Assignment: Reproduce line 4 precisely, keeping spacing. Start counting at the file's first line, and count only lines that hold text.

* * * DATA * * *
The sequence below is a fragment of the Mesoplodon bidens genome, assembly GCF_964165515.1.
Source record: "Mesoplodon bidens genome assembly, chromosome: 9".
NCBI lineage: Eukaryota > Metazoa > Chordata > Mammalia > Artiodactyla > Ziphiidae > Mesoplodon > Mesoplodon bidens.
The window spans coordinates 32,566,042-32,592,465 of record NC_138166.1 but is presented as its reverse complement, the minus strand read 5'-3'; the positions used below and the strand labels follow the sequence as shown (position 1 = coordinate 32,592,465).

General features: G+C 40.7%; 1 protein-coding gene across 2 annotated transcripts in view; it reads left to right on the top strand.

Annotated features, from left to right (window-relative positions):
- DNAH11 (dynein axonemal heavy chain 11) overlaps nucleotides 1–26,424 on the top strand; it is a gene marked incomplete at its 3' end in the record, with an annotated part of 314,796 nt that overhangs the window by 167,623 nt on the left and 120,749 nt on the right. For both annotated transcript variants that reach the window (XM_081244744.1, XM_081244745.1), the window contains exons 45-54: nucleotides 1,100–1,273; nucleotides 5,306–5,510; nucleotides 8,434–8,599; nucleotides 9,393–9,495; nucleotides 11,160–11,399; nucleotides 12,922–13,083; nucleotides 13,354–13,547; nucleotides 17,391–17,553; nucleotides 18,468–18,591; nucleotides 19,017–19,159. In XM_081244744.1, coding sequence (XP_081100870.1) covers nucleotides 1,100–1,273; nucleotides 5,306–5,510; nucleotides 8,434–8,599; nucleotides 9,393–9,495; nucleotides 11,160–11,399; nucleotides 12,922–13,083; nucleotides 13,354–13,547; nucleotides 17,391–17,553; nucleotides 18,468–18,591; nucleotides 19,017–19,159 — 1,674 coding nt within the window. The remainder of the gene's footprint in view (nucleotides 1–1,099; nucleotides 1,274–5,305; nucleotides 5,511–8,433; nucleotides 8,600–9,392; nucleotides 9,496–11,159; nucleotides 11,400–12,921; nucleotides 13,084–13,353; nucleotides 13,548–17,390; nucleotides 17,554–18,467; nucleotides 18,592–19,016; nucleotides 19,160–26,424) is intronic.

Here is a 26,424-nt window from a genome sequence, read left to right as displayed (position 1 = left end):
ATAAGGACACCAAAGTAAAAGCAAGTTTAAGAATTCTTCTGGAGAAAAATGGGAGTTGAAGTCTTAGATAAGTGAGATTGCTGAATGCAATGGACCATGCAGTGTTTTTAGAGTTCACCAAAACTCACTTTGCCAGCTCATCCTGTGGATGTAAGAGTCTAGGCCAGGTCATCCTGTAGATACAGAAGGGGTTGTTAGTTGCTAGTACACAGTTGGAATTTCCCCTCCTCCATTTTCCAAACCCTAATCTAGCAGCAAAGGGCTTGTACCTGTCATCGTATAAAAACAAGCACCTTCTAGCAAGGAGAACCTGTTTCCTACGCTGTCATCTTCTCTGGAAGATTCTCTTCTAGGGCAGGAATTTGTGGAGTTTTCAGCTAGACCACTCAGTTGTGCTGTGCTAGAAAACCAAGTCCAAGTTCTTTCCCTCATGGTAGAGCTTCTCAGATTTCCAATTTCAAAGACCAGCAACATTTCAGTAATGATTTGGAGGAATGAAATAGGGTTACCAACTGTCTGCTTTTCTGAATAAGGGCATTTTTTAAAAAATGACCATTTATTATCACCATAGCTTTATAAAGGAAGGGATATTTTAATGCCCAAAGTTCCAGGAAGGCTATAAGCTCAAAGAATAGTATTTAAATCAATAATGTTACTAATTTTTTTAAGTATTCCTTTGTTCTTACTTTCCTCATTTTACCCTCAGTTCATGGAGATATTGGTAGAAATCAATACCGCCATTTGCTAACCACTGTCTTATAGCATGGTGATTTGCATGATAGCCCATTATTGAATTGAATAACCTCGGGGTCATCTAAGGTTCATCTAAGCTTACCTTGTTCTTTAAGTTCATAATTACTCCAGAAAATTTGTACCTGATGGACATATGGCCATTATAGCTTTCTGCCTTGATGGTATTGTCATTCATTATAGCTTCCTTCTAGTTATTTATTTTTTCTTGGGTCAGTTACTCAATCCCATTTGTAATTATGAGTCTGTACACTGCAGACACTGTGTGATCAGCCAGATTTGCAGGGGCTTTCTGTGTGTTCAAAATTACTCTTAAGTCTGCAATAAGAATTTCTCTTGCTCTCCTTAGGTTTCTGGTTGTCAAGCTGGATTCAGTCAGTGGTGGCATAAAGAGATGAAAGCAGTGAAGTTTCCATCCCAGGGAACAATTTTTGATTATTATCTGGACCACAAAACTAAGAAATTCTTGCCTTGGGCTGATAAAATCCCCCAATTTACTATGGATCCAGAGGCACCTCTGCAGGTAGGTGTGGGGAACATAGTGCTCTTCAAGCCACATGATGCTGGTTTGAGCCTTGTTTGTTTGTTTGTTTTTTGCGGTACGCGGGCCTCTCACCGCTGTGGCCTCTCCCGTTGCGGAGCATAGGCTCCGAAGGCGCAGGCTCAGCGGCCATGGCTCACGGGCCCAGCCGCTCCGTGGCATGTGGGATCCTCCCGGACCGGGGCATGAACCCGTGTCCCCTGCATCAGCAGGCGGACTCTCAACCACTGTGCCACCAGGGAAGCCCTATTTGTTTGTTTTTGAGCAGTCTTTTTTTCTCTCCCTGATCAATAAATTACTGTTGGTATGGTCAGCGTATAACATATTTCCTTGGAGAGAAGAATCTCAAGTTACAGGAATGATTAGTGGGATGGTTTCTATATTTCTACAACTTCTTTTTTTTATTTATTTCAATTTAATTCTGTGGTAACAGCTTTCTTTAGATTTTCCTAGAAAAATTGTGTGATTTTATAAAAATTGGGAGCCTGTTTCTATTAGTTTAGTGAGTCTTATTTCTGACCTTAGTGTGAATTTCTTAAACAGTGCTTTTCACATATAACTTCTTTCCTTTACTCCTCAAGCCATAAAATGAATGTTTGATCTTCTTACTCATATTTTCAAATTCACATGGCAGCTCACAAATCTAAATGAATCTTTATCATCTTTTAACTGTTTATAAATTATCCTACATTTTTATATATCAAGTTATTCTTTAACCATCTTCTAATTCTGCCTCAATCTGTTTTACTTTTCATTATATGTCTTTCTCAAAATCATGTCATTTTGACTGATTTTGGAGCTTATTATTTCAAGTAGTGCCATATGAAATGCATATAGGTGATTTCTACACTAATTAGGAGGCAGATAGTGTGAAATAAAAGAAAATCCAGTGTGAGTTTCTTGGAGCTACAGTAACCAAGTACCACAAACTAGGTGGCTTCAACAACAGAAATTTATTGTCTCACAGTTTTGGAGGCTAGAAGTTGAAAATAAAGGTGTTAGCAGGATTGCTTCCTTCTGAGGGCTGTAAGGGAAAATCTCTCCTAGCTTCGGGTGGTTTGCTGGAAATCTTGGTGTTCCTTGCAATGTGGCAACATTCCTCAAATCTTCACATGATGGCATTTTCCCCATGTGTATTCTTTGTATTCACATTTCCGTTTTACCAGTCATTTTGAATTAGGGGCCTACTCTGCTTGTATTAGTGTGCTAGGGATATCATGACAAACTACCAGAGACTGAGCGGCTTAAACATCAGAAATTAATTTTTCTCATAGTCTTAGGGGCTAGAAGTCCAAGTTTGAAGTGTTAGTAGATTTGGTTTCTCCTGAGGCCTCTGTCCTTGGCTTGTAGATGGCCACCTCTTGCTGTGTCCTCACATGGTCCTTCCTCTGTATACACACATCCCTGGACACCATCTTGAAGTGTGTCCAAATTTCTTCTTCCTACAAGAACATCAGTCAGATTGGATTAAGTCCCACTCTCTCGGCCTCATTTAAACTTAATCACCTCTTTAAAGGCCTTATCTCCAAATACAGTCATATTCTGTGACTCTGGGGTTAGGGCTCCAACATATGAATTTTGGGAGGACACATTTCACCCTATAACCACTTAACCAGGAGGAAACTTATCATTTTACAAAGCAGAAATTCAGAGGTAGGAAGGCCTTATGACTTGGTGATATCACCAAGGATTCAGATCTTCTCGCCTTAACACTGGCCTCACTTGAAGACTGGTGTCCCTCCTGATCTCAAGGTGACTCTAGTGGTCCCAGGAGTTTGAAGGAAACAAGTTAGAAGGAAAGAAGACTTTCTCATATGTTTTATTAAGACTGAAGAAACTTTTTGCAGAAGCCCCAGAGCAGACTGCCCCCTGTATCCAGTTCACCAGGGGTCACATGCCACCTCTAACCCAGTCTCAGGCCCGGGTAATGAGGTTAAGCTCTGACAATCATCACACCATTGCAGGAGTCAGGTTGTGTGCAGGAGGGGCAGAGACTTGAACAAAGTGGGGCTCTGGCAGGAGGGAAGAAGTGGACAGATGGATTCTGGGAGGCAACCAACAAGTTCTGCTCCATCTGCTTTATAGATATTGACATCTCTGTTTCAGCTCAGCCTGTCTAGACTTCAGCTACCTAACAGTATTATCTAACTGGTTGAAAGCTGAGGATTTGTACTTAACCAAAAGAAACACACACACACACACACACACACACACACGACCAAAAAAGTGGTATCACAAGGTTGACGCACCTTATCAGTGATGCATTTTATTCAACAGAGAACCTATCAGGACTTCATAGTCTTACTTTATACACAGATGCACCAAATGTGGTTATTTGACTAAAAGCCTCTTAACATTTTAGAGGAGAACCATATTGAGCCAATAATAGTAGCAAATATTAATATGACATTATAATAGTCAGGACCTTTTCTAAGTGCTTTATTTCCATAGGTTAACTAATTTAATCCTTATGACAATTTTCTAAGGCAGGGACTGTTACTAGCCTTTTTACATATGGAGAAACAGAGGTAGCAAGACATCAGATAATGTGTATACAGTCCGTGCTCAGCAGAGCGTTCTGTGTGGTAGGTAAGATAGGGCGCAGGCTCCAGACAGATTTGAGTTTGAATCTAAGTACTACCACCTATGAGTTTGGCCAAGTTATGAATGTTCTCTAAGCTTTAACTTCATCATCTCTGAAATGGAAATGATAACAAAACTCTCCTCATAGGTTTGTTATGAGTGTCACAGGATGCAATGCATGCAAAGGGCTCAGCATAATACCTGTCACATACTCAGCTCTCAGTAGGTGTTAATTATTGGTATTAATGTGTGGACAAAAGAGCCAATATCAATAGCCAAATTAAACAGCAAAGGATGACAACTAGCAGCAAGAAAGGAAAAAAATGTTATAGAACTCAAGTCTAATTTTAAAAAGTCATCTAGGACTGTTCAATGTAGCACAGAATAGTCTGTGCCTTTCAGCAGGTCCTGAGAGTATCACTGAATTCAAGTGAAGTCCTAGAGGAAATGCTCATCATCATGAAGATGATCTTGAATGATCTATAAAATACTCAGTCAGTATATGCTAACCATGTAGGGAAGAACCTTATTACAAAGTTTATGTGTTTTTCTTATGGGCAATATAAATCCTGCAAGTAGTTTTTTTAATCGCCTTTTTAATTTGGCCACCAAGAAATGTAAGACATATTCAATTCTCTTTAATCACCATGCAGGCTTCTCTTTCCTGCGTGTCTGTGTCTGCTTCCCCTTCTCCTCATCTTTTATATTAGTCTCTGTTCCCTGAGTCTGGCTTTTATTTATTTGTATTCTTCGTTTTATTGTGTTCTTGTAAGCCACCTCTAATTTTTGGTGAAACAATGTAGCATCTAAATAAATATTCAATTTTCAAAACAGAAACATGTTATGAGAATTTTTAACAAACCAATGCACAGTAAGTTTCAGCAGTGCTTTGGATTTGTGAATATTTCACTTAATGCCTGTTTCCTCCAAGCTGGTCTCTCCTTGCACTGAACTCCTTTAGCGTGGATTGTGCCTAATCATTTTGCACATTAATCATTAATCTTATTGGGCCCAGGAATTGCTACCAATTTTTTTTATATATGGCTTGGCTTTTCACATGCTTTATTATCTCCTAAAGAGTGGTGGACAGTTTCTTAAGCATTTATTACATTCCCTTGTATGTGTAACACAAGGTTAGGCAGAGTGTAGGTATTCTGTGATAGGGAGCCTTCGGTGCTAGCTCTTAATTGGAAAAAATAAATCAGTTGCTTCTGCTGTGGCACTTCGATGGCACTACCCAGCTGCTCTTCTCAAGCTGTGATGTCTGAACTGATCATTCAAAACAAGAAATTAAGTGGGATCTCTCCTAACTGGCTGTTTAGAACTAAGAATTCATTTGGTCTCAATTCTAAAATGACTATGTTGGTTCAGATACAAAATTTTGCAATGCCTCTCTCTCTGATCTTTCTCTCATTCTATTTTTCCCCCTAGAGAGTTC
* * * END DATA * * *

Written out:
The window spans coordinates 32,566,042-32,592,465 of record NC_138166.1 but is presented as its reverse complement, the minus strand read 5'-3'; the positions used below and the strand labels follow the sequence as shown (position 1 = coordinate 32,592,465).